“Every wrestler is unique. He wrestles his style. He makes what he does his own. He is not in the shadow of anyone. He has blossomed as a wrestler. He is such an intense and focused offensive wrestler. He can get so powerful with his takedowns and offense from his feet. His length and reach gives him so much leverage which makes him very difficult to take down because he is so relentless with his offense,” Williamson said.

On the mat, Rohman enjoys using the double-leg takedown and wrestling on his feet, but when he is not wrestling he enjoys hitting the gym and playing his second favorite sport football. Rohman is a two-sport athlete on the Martin County West football team while playing a variety of positions from linebacker, defensive line, fullback, to quarterback. Rohman’s passion for the gridiron started in second grade.

“Most varsity sports are different from wrestling. You may not be a contributor until a junior or senior. With wrestling and having different sizes of kids. Many times younger kids can earn those varsity spots. Carver was behind some outstanding wrestlers that were older than him which he could learn from but couldn’t crack that varsity lineup until sophomore. His role was to wrestle for the team not so much for the tournaments. Which has molded him to where he is today having that team mindset,” Williamson said.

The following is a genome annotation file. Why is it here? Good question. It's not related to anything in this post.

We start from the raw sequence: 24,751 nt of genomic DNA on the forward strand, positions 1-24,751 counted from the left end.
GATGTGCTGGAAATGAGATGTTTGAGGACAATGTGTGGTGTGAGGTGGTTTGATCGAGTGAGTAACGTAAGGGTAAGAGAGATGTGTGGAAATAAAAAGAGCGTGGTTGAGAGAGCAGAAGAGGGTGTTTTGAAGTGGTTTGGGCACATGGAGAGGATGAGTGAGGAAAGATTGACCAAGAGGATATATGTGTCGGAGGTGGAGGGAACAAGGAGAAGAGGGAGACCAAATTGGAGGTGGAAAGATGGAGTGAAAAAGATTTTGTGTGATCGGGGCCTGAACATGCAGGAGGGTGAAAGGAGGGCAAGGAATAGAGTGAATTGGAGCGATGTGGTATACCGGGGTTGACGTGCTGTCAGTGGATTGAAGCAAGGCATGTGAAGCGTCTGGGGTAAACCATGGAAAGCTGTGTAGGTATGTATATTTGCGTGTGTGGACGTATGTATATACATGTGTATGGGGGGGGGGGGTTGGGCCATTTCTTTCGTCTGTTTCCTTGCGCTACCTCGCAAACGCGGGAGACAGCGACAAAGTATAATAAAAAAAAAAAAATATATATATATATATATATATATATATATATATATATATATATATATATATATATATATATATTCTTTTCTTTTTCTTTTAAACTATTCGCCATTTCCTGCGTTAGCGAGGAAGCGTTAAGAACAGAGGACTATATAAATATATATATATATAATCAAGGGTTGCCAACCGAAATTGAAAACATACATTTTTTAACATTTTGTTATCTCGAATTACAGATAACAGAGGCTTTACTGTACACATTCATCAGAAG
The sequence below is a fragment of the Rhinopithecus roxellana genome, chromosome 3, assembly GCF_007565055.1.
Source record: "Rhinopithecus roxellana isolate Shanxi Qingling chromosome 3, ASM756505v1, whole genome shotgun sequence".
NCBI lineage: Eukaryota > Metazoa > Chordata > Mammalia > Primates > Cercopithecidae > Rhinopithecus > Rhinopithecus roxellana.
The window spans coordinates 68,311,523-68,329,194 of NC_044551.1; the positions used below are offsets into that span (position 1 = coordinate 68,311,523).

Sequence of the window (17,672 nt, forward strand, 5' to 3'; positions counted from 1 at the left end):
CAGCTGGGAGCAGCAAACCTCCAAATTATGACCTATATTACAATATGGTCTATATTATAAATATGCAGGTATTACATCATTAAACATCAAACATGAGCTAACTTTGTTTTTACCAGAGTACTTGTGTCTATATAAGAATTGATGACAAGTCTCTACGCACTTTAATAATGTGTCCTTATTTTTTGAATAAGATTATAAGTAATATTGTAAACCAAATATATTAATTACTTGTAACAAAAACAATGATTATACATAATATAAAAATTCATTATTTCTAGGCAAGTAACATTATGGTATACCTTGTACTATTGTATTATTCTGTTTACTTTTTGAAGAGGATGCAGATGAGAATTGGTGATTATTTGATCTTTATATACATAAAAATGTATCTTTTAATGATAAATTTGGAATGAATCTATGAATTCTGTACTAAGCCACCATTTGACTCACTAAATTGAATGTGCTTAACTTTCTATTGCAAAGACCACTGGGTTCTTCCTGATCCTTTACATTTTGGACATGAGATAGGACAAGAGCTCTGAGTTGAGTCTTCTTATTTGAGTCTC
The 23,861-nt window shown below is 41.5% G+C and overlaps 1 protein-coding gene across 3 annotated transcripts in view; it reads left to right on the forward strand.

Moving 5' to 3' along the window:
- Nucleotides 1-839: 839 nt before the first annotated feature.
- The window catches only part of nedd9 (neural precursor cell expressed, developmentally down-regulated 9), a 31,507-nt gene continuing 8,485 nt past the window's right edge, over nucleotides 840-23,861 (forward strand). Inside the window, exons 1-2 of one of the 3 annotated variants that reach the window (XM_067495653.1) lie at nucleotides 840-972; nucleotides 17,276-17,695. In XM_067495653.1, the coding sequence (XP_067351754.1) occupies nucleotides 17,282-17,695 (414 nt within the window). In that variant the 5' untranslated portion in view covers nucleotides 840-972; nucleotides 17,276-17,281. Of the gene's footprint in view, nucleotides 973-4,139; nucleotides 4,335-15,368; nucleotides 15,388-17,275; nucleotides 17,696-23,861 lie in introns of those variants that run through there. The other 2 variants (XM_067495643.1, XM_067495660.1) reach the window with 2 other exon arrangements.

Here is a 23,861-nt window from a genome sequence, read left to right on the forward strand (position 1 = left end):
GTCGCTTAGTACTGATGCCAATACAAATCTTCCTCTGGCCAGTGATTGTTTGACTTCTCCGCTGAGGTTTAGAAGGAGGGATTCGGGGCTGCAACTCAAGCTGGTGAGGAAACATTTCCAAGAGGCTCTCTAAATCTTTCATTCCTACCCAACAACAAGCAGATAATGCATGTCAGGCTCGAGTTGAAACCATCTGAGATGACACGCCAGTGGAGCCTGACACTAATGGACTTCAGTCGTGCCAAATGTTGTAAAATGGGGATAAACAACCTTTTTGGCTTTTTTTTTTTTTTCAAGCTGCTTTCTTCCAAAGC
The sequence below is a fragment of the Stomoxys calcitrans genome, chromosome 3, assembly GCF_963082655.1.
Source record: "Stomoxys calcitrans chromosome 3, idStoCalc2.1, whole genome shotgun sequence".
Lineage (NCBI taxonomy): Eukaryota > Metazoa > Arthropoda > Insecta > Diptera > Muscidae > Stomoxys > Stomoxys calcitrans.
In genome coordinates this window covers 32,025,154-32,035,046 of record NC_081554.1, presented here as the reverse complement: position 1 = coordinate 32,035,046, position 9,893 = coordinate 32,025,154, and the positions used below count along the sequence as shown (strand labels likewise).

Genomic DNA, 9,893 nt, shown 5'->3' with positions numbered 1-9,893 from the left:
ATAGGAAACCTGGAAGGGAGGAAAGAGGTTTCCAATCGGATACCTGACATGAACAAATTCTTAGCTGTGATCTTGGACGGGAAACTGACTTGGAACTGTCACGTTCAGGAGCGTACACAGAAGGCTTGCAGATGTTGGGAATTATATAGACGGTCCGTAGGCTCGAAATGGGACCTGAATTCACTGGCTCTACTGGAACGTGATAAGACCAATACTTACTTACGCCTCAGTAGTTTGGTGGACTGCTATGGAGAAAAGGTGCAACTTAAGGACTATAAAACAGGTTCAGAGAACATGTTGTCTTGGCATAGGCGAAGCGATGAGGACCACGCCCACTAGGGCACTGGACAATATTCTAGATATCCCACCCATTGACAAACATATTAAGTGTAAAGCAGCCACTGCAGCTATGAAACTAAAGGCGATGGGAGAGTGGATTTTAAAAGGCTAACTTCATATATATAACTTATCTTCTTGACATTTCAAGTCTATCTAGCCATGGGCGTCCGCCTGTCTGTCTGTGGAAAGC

One would think advancing to the state tournament for the first time would be one of your proudest moments. For Rohman, it was last year losing to the three-time state qualifier 160-pound Jude Link of Dassel-Cokato/Litchfield by a 6-3 decision. Link now wrestles at the University of Iowa.

“He (Link) was ranked No. 1. Even though I lost, it was a big stepping stone for me. I then realized I can wrestle with the best,” Rohman said. “He started beating me right away. As the match kept going, I was inching my way closer and closer and once the final whistle blew, he beat me. I was just trying to control the pace after he got up a bit.”

This year Rohman would get some redemption from last year’s loss as he won the Redwood River Riot 8-7 over Marshall’s Tate Condezo in a match some would say is one of his biggest career wins.

One special bond that Rohman cherishes is not only he got to wrestle on the same high school team as his older brother Jaxson, he also gets to spend time in the wrestling room with his younger brother 106-pound eighth-grader Pierce Rohman.

As far as what the future holds for Carver Rohman, he plans on attending a four-year college, but not sure where as he wants to pursue a career in education.